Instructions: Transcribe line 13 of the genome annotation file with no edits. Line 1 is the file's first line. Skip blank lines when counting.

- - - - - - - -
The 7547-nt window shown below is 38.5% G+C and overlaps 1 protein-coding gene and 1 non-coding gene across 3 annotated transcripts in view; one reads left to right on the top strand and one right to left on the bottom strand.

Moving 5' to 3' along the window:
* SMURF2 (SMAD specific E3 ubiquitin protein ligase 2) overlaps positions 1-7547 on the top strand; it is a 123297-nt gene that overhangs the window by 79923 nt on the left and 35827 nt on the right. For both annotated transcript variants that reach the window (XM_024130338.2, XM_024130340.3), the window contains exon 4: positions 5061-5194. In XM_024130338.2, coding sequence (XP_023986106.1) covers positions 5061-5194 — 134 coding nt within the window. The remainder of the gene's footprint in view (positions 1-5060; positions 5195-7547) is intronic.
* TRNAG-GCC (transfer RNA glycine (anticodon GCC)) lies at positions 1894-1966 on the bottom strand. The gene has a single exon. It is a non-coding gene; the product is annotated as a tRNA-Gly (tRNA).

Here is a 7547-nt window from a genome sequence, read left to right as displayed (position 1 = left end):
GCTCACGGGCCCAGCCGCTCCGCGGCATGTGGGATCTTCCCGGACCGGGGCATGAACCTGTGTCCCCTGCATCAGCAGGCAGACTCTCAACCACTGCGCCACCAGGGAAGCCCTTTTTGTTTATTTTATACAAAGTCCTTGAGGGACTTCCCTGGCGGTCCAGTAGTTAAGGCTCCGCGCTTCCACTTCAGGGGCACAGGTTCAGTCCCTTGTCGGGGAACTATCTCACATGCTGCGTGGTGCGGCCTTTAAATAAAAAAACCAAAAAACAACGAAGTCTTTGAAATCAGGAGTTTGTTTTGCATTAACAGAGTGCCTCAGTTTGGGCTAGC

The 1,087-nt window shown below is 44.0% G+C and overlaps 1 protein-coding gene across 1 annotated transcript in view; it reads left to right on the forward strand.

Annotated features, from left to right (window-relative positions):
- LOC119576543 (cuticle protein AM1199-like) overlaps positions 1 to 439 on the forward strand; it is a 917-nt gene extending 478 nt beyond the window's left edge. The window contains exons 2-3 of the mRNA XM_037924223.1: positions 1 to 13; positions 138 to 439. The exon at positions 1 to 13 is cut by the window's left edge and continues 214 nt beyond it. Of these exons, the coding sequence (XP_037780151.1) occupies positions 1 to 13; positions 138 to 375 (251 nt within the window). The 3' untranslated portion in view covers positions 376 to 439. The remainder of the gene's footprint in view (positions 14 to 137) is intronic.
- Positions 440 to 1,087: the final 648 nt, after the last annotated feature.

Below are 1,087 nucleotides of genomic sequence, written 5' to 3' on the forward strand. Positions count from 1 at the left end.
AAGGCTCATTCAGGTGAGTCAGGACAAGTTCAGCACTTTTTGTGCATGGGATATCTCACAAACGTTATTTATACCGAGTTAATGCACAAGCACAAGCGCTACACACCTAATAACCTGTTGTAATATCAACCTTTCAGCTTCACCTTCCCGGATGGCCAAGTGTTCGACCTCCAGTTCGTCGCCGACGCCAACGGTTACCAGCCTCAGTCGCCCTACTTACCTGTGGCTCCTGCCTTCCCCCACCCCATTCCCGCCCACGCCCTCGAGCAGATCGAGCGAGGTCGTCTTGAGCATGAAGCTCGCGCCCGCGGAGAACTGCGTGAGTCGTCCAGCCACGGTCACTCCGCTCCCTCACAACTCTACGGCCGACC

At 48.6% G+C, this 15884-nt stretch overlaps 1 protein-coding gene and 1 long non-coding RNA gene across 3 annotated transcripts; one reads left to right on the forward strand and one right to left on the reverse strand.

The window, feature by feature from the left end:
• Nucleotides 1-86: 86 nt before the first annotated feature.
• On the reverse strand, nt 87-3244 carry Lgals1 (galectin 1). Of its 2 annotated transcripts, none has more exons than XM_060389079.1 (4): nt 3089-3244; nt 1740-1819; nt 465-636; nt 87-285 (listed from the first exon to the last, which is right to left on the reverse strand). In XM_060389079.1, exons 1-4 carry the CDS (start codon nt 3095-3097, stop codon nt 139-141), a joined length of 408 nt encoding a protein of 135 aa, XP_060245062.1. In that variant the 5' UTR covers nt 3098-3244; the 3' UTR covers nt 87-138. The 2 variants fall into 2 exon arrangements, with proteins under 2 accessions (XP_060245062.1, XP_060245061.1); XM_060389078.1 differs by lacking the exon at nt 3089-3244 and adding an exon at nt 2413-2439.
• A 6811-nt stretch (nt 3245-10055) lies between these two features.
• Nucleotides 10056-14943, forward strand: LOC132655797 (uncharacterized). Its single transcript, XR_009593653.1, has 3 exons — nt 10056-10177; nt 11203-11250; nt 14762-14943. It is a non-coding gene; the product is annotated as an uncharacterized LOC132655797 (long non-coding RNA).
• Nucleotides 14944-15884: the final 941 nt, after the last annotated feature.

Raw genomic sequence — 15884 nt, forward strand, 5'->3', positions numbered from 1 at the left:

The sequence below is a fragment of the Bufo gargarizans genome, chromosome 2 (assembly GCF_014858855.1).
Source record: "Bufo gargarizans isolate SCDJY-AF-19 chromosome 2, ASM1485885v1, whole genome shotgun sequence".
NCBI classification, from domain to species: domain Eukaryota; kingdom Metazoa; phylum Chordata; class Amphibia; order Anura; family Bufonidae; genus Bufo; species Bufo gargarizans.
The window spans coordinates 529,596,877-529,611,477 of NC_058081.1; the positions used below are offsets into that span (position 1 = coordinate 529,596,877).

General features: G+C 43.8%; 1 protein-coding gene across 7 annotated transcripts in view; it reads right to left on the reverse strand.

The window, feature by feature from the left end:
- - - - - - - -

At 48.6% G+C, this 15884-nt stretch overlaps 1 protein-coding gene and 1 long non-coding RNA gene across 3 annotated transcripts; one reads left to right on the forward strand and one right to left on the reverse strand.